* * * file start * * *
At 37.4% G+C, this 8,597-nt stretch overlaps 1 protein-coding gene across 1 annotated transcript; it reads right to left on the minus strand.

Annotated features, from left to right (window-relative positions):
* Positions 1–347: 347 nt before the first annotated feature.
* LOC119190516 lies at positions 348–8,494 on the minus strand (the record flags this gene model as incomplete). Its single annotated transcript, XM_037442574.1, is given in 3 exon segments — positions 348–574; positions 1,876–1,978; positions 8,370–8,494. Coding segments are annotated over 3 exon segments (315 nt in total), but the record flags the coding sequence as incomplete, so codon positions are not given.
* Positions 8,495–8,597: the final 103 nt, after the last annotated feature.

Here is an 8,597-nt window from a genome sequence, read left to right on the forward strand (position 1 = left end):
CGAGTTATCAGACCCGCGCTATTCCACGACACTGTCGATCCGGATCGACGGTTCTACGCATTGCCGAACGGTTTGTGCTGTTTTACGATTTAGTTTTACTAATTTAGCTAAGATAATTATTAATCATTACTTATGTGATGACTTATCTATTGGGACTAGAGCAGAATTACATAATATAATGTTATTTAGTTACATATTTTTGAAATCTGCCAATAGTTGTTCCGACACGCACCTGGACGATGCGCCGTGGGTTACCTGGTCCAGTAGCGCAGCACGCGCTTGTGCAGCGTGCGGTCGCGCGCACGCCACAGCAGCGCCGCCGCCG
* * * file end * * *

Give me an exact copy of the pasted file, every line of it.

At 37.4% G+C, this 8,597-nt stretch overlaps 1 protein-coding gene across 1 annotated transcript; it reads right to left on the minus strand.

Annotated features, from left to right (window-relative positions):
* Positions 1–347: 347 nt before the first annotated feature.
* LOC119190516 lies at positions 348–8,494 on the minus strand (the record flags this gene model as incomplete). Its single annotated transcript, XM_037442574.1, is given in 3 exon segments — positions 348–574; positions 1,876–1,978; positions 8,370–8,494. Coding segments are annotated over 3 exon segments (315 nt in total), but the record flags the coding sequence as incomplete, so codon positions are not given.
* Positions 8,495–8,597: the final 103 nt, after the last annotated feature.

Here is an 8,597-nt window from a genome sequence, read left to right on the forward strand (position 1 = left end):
CGAGTTATCAGACCCGCGCTATTCCACGACACTGTCGATCCGGATCGACGGTTCTACGCATTGCCGAACGGTTTGTGCTGTTTTACGATTTAGTTTTACTAATTTAGCTAAGATAATTATTAATCATTACTTATGTGATGACTTATCTATTGGGACTAGAGCAGAATTACATAATATAATGTTATTTAGTTACATATTTTTGAAATCTGCCAATAGTTGTTCCGACACGCACCTGGACGATGCGCCGTGGGTTACCTGGTCCAGTAGCGCAGCACGCGCTTGTGCAGCGTGCGGTCGCGCGCACGCCACAGCAGCGCCGCCGCCG